The 1936 Dot Set
If you watch The Crown, a Netflix series about the life of Queen Elizabeth II, you will remember that her uncle, King Edward VIII, fell in love with American divorcée Wallis Simpson and, in December 1936, abdicated rather than give her up. Edward’s brother—and Elizabeth’s father—Albert subsequently became King George VI.
The abdication of Edward VIII had implications for the Royal family and the succession, but did you know that it also affected Canada? It wasn’t merely a divisive topic over the dinner table, pitting Edward’s supporters against those who thought it “just wasn’t proper.” It had a big effect on our money.
Early in 1937, Canada experienced a shortage of 1-, 10- and 25-cent coins. Normally, the Mint would have filled the void using the new dies for 1937, but their production had been delayed owing to Edward VIII’s abdication. To meet the emergency, the Mint struck coins using dies from 1936. A small impression was added to the reverse dies, creating a raised dot on coins struck from those tools that distinguished them from the 1936 coins.
The 1936 dot coinage has drawn much attention from domestic and foreign collectors of Canadian coins since knowledge of its existence was made public about 1938–39. As coin collecting became a popular hobby in postwar Canada, clubs were formed across the country and collectors eagerly searched their change, looking to assemble complete date sets of Canadian coins. The dot coinage was recognized as rare, and the 1-cent coin in particular became something of a Holy Grail for collectors—always sought but never found. Coin dealers placed ads offering to purchase the coins. Even the producers of the new Whitman storage folders, with their convenient die-cut holes into which young and old alike could press their new-found treasures, left spaces for these rare pieces in their products.
In April 2016, Robert Lafortune graciously donated a 1936 coin set, including the three dot pieces, to the National Currency Collection. The set had been in the possession of his family since the early 1940s when his father, Maurice Lafortune, purchased the set from the Mint, his employer.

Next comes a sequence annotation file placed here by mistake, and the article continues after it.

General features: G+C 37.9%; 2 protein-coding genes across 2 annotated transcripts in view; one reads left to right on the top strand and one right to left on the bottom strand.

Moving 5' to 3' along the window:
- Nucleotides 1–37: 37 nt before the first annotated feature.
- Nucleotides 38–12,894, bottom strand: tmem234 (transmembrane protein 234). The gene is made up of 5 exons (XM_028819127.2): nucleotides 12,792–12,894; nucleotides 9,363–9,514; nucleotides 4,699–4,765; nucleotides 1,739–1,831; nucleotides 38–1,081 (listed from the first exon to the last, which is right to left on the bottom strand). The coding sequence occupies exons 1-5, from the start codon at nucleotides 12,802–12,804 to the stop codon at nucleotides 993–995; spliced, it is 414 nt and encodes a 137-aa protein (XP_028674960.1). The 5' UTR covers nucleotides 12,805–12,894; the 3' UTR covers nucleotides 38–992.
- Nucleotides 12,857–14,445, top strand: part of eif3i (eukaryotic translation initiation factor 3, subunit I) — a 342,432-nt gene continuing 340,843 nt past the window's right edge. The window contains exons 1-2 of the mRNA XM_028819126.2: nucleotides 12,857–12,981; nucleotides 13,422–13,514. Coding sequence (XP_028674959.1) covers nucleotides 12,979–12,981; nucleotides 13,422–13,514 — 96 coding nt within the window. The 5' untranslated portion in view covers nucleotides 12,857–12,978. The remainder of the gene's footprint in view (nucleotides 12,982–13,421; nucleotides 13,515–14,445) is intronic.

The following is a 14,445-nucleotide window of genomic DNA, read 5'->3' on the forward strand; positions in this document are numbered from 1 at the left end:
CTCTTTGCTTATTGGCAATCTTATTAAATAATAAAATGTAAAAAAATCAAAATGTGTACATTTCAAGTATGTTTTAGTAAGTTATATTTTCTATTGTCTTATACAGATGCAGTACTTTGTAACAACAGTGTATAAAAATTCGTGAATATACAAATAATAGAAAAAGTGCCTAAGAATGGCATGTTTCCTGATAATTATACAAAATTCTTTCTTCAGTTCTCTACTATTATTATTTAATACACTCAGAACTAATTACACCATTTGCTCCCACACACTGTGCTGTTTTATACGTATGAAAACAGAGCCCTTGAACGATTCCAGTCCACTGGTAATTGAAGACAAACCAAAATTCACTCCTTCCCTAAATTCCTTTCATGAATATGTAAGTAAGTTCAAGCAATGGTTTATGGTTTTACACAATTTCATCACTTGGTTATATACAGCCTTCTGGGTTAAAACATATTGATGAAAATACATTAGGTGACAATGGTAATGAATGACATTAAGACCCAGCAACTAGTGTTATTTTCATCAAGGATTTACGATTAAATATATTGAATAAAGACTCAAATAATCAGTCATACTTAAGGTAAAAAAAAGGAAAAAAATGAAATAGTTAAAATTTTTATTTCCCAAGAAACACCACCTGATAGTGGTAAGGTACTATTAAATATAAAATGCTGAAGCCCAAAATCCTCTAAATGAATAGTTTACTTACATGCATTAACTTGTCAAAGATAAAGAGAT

To say the set is rare is an understatement. This is the only intact set known to exist. Two other sets were sold to prominent American collector and businessman John J. Pittman in 1951 and 1954. One set was stolen from his home in April 1964 and subsequently dispersed; the second set was sold piecemeal in 1997 when Pittman’s collection was auctioned. The 1-cent and 10-cent dot pieces are also two of Canada’s rarest coins. Despite Mint Master Walter Clifton Ronson’s 1952 confirmation that 678,823 1-cent and 191,237 10-cent pieces had been placed into circulation, only three 1-cent pieces and five 10-cent pieces are known to exist beyond those in the present set. This discrepancy is a mystery that has never been adequately explained.
People on the street were randomly stopped and searched, and some were even arrested and imprisoned in an internment camp. Even German marks replaced Canadian currency in circulation—in the form of If Day propaganda notes.
The imagery on the Bank of Canada’s 1935 note series depicts the country’s rich industrial history.
In 1812, British North America had no banks and little currency. With the prospect of war drying up supplies of coins, the government of Lower Canada decided to issue legal tender notes called “army bills” to pay for troops and supplies.
What was proposed was a complete about-face from the philosophy behind recent security printing. If photocopiers could easily deal with the colours and designs of the current series, then the next series should be bold and simple.
From windmills and solar panels to electric cars, signs of the green economy are all around us. Check out our resources for how to teach about the green economy.
Introduce important financial skills to your children, and help them plan for their futures with free resources from the Bank of Canada Museum and others.
COVID-19 has had an unprecedented effect on the economy: closing businesses, driving down demand and interrupting supplies. With news stories and popular culture addressing inflation and supply chain issues, now is the perfect time to explain this key economic concept to your high school students.
Few of us have ever met her, and it’s likely none of us are even remotely related to her. Yet, Canadians have carried her picture in their wallets for generations now. She’s Queen Elizabeth II and has been our monarch for over 70 years.
The Bank of Canada Museum is responsible for the National Currency Collection, and part of its mandate is to foster and develop that collection. Despite the challenges of collecting during a pandemic, curators at the Bank of Canada Museum have acquired some unique artifacts—including some that document the pandemic itself.
What is money—when you really stop to think about it? To understand how money works, and what it ultimately represents, we need to strip it down to its very basic function.